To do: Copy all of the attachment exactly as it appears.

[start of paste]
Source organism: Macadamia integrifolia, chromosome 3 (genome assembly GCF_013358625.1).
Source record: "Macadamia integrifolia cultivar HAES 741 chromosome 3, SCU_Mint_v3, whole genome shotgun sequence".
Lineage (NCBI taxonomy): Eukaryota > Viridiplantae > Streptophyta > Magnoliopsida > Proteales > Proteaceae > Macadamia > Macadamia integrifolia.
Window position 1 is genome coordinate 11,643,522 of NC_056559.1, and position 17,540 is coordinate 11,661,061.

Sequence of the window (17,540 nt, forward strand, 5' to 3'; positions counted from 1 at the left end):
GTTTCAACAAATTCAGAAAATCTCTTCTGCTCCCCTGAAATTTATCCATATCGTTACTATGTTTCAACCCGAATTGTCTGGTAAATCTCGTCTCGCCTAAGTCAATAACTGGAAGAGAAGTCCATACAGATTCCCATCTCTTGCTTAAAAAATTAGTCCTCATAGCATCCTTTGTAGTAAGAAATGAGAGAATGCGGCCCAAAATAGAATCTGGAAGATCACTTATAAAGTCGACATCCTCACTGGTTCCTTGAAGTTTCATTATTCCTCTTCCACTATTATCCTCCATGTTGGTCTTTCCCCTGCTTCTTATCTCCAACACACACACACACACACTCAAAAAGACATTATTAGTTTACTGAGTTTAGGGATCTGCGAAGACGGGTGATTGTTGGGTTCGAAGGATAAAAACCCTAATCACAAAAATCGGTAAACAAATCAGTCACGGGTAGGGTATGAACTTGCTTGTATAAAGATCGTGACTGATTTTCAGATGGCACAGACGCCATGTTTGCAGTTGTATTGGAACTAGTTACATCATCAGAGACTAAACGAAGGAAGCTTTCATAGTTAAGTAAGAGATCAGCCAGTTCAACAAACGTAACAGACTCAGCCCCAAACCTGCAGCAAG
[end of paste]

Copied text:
Source organism: Macadamia integrifolia, chromosome 3 (genome assembly GCF_013358625.1).
Source record: "Macadamia integrifolia cultivar HAES 741 chromosome 3, SCU_Mint_v3, whole genome shotgun sequence".
Lineage (NCBI taxonomy): Eukaryota > Viridiplantae > Streptophyta > Magnoliopsida > Proteales > Proteaceae > Macadamia > Macadamia integrifolia.
Window position 1 is genome coordinate 11,643,522 of NC_056559.1, and position 17,540 is coordinate 11,661,061.

Sequence of the window (17,540 nt, forward strand, 5' to 3'; positions counted from 1 at the left end):
GTTTCAACAAATTCAGAAAATCTCTTCTGCTCCCCTGAAATTTATCCATATCGTTACTATGTTTCAACCCGAATTGTCTGGTAAATCTCGTCTCGCCTAAGTCAATAACTGGAAGAGAAGTCCATACAGATTCCCATCTCTTGCTTAAAAAATTAGTCCTCATAGCATCCTTTGTAGTAAGAAATGAGAGAATGCGGCCCAAAATAGAATCTGGAAGATCACTTATAAAGTCGACATCCTCACTGGTTCCTTGAAGTTTCATTATTCCTCTTCCACTATTATCCTCCATGTTGGTCTTTCCCCTGCTTCTTATCTCCAACACACACACACACACACTCAAAAAGACATTATTAGTTTACTGAGTTTAGGGATCTGCGAAGACGGGTGATTGTTGGGTTCGAAGGATAAAAACCCTAATCACAAAAATCGGTAAACAAATCAGTCACGGGTAGGGTATGAACTTGCTTGTATAAAGATCGTGACTGATTTTCAGATGGCACAGACGCCATGTTTGCAGTTGTATTGGAACTAGTTACATCATCAGAGACTAAACGAAGGAAGCTTTCATAGTTAAGTAAGAGATCAGCCAGTTCAACAAACGTAACAGACTCAGCCCCAAACCTGCAGCAAG